Minnesota Prairie Roots

Writing and photography by Audrey Kletscher Helbling

de Servin, de Groot and Dunn art at bargain prices June 8, 2012

I’M NO ART EXPERT. I buy art simply because I like it, not because of its value.

Yet, I’ve managed through the years to purchase several pieces of art, which unbeknown to me, were created by notable artists and therefore possess more than your average value.

I didn’t find these in some upscale, trendy metro art gallery. Rather, I’ve discovered my art treasures at rummage sales and at recycled art sales right here in Faribault.

Yes, I shop on the cheap because, frankly, as much as I wish I could, I cannot afford an original work of art sold at retail price. That is the truth and I apologize to all the starving artists out there who are trying to make a living via their art. Remember, I am a writer. I understand.

That said, let me show you the trio of recycled art pieces which I consider my most valuable art discoveries, although I certainly did not realize this at the time of purchase.

My bargain Jose Maria de Servin painting.

I was shopping at the Paradise Center for the Arts annual Recycled Art Sale several years ago when I came across this interesting painting of a young girl on burlap. The bold colors, the subject and the uniqueness of the art—unlike any I’d ever seen—drew me to her. For $7, this art piece was mine.

Later my second daughter, who at the time was studying Spanish in college, researched the artist, Jose de Maria Servin, and shared that he’s a rather well-known Mexican artist. Seems his original oils fetch anywhere from several hundred to well over $1,000.

To make this even more interesting, I bought Servin’s oil painting on the third day of the recycled art sale and the husband didn’t much like it. He likes it now, or at least its value.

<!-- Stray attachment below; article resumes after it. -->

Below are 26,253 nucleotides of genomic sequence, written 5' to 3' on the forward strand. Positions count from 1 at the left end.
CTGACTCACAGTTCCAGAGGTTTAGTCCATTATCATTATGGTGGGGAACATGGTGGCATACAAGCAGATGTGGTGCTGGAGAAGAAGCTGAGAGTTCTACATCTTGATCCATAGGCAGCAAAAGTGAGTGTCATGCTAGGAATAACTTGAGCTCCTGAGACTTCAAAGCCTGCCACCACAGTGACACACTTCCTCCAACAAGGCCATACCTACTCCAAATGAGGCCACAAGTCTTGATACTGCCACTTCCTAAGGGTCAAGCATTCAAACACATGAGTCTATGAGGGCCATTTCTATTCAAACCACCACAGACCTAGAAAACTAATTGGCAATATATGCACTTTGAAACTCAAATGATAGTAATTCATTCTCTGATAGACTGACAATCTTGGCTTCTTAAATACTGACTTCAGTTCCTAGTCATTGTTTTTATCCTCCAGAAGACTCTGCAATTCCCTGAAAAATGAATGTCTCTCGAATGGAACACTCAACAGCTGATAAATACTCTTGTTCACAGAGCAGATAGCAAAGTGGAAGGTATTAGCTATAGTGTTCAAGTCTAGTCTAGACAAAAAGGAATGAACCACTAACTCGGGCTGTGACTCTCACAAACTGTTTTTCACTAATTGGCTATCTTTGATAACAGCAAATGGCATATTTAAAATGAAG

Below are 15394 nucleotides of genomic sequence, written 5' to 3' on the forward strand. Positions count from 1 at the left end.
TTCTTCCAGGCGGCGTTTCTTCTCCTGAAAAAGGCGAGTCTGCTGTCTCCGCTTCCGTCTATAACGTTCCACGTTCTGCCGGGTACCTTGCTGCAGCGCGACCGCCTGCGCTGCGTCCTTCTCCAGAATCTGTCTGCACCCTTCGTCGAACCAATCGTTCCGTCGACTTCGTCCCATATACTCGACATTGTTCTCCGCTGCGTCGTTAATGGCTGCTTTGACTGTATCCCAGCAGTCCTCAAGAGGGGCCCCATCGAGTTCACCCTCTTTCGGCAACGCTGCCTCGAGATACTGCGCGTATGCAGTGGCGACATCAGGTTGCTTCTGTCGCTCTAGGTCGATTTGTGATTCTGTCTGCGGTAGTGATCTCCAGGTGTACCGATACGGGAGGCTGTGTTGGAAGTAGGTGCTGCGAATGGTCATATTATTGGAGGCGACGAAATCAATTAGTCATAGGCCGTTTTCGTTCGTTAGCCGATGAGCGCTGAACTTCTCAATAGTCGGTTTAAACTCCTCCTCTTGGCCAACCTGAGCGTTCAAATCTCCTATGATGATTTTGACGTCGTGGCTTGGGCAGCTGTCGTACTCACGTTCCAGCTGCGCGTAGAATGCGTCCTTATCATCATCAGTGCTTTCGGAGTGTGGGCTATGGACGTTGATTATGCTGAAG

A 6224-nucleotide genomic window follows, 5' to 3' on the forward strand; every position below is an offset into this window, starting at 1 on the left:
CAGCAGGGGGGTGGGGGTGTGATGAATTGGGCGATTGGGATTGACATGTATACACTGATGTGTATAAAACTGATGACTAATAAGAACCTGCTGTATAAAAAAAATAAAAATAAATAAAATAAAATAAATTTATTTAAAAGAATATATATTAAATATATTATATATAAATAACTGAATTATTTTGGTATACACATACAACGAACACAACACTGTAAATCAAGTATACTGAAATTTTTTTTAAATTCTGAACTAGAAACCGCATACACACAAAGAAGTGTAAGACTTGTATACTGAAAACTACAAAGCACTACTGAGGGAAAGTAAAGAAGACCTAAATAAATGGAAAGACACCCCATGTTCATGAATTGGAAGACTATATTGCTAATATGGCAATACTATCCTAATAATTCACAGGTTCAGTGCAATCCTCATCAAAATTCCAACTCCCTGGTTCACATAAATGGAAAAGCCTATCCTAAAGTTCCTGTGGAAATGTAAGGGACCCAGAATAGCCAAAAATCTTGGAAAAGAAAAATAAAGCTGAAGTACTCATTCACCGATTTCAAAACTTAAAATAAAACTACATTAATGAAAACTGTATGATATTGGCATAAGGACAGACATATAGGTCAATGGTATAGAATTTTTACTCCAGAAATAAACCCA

Theodore de Groot LathArt by Austin Productions, patent number 4,061,514

The second notable piece of art also came from that recycled art sale at the Paradise. It’s LathArt, a type of folk art by the Dutch artist Theodore de Groot. LathArt, according to information I found online, was produced by Austin Productions in the 1970s using a patent to die cut the pieces.

Again, I bought the de Groot LathArt owl for $10 because I liked the rustic design and the uniqueness of the art, not because I knew anything about the art or artist.

My print of Harvey Dunn’s “The Prairie is my Garden.”

Ditto for a print of South Dakota artist Harvey Dunn’s painting, “The Prairie is my Garden.” When I spotted the framed print at a yard sale, it reminded me of my native southwestern Minnesota prairie and I just had to have it along with a dozen wine glasses and a “Felix the Cat” video, all for $20.

Months later I grew curious about the artist and learned Dunn was a well-established illustrator for magazines like The Saturday Evening Post among other accomplishments.

So there you go. I’ve been fortunate enough to acquire art of value without even knowing its value. I bought the art solely because I liked it. And isn’t that the best reason for purchasing a work of art?

A sidewalk sign outside the Paradise Center for the Arts advertising the fifth annual Recycled Art Sale.

FYI: The annual Recycled Art Sale at the Paradise Center for the Arts, 321 Central Avenue North, Faribault, began at noon Thursday and continues from noon to 5 p.m. Friday and Saturday. Proceeds benefit the Paradise and the Faribault Mural Society.

Old film reels from the former Paradise Theatre are among items being sold at this years Recycled Art Sale. The smaller reels hold movie trailers such as “Rambo” and “Brewster.” Gallery walls and tables are covered in art donated for the fundraiser.

The musical, “A Year with Frog and Toad,” opens Friday evening at the Paradise.

© Copyright 2012 Audrey Kletscher Helbling